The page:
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Unleash the power of young minds

Johnson City Press • May 2, 2018 at 7:45 AM

“These are just high school kids?”

Gemma Hoskins, one of the cold case investigators featured in the Netflix documentary series “The Keepers,” asked that question when she joined an Elizabethton High School sociology class by two-way video last week.

Since January, Alex Campbell’s students have been involved in a real-life criminology exercise involving a series of unsolved murders that began in 1978. They included the 1985 slaying of an unidentified woman in nearby Greene County.

As Elizabethton Bureau Chief John Thompson reported in Monday’s edition, the students developed their own theories around the murders, including possible profiles of the killer.

Their work obviously impressed Hoskins, as well as a true-crime podcaster who also has been looking into the so-called “Redhead murders.” An FBI profiler went as far as to say every student in the class deserved an ‘A’ for the amount of information they gathered and the justifications for their ideas.

Just high school kids? Hoskins’ question is a compliment, but it also reflects a problem with how we view young people in his country. Too often, society dismisses the reasoning abilities of teenagers. They’re much smarter than we give them credit for and capable of a lot more than we allow them to do.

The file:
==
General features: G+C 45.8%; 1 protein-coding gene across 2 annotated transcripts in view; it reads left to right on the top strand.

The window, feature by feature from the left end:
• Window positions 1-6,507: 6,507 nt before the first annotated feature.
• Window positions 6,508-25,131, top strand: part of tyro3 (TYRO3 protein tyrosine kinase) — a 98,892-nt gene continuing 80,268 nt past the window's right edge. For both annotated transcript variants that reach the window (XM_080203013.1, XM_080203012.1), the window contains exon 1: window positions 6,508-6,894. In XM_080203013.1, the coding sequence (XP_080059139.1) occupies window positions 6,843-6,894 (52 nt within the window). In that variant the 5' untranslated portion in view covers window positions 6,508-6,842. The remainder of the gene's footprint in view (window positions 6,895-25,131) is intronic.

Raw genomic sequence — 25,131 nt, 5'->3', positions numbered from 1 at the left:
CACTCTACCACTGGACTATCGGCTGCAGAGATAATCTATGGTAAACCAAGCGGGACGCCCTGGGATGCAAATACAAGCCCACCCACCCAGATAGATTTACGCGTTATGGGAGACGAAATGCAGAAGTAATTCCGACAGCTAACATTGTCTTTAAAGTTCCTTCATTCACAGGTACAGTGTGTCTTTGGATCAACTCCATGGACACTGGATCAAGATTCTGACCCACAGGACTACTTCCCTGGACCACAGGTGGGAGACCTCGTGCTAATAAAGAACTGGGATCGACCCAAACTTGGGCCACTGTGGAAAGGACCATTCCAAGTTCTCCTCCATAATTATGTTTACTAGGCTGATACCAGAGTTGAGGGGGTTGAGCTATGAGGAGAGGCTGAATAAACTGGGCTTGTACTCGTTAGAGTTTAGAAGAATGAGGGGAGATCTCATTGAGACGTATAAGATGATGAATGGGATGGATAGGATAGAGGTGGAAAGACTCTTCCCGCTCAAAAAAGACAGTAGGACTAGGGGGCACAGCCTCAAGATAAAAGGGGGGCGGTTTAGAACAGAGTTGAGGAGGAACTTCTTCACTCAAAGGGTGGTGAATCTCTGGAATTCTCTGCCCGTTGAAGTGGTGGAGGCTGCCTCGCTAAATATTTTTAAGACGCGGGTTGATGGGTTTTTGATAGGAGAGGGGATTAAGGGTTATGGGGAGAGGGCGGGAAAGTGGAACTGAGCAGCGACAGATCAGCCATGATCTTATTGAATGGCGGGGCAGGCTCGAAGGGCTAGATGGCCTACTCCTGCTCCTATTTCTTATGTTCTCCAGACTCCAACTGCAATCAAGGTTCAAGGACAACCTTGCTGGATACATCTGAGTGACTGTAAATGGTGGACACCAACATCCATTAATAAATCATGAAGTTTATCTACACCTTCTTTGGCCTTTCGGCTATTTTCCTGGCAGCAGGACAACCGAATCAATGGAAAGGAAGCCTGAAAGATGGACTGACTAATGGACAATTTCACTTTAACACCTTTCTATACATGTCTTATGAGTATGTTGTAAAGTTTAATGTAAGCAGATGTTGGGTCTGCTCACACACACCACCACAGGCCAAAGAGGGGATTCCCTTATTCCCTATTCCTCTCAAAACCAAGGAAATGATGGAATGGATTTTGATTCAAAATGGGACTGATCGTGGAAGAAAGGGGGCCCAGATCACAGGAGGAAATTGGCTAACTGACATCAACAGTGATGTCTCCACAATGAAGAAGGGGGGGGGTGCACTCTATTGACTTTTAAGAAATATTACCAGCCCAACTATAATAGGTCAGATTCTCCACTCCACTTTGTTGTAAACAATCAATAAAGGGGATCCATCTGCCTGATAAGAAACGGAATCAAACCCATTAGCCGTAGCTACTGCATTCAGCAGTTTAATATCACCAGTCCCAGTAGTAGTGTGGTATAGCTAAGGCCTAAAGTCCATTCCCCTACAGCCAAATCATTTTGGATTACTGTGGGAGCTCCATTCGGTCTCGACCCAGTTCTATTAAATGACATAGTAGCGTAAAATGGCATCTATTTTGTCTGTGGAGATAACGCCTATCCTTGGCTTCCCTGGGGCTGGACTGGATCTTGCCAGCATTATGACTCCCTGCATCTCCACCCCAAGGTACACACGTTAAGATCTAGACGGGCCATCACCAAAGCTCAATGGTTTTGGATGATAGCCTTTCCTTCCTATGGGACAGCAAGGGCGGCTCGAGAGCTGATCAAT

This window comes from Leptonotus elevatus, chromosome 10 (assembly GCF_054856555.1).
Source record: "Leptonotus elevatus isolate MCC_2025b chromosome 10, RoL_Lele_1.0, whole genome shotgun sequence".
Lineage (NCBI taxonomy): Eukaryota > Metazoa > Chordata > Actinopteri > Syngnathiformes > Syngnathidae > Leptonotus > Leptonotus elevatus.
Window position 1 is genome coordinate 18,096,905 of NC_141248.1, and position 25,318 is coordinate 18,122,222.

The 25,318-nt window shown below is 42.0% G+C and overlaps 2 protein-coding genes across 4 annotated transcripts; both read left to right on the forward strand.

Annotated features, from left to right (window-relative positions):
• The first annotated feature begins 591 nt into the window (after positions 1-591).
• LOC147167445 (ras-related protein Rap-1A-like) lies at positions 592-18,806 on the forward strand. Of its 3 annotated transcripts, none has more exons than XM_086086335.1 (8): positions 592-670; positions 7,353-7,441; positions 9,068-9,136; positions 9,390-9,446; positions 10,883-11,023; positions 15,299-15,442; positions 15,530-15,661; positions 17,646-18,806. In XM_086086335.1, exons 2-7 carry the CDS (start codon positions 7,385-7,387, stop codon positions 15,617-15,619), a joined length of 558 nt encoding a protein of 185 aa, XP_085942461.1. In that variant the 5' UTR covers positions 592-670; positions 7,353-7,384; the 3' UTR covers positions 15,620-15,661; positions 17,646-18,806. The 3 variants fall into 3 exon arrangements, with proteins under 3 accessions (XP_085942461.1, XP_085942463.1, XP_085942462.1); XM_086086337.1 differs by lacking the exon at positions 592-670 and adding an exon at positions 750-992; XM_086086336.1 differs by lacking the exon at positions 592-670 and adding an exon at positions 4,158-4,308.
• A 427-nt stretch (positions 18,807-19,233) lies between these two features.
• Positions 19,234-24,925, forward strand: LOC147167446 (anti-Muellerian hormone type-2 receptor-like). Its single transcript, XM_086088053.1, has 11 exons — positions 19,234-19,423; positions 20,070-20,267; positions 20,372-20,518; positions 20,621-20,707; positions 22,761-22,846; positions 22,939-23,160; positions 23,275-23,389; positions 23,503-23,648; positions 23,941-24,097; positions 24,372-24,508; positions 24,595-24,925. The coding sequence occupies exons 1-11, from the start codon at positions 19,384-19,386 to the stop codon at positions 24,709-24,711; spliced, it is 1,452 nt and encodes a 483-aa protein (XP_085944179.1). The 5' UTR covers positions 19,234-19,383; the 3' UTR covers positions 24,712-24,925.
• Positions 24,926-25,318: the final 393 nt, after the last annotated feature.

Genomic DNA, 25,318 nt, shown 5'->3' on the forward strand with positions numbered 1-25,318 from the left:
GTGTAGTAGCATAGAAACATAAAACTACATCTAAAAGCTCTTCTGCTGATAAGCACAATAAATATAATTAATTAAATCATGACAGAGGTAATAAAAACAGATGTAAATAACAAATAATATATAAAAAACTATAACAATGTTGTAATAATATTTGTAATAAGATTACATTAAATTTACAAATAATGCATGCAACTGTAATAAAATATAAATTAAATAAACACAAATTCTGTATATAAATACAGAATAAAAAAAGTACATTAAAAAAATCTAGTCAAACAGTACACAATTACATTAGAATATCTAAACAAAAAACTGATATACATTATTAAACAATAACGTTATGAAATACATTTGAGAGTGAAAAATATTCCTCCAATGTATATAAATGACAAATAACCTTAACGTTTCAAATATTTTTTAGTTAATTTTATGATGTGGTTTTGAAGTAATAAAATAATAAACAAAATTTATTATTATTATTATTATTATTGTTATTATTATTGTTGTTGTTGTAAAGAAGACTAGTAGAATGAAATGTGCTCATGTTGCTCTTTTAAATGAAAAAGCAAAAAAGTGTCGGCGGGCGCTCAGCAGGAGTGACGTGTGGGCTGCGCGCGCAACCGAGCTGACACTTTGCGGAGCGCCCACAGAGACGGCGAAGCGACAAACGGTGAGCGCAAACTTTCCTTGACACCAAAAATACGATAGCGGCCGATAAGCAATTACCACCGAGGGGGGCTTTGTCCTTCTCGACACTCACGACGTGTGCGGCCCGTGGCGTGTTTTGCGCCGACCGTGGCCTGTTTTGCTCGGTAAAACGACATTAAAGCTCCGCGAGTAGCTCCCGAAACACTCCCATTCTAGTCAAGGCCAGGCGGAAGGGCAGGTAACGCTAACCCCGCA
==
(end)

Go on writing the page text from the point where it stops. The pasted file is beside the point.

In an age when so much of learning is focused around preparations for standardized tests, it’s refreshing to see educators like Campbell unleashing the power of young minds by going off script.

The cold-case investigation is no rote, unstimulating lesson in memorization. It’s a challenging, adult exercise that requires critical thinking skills. It could even have real consequences.

It’s also not your typical topic. Some schools might shy away from such graphic subject matter. Again, high school students are capable of processing the real world, and shielding them from it is not doing them any favors. They’re already living it.

Memorization, accountability and testing have a rightful place in education, but thankfully there are still plenty of teachers out there like Campbell who sometimes close the textbook and open the mind. More schools should shine a light on those efforts.

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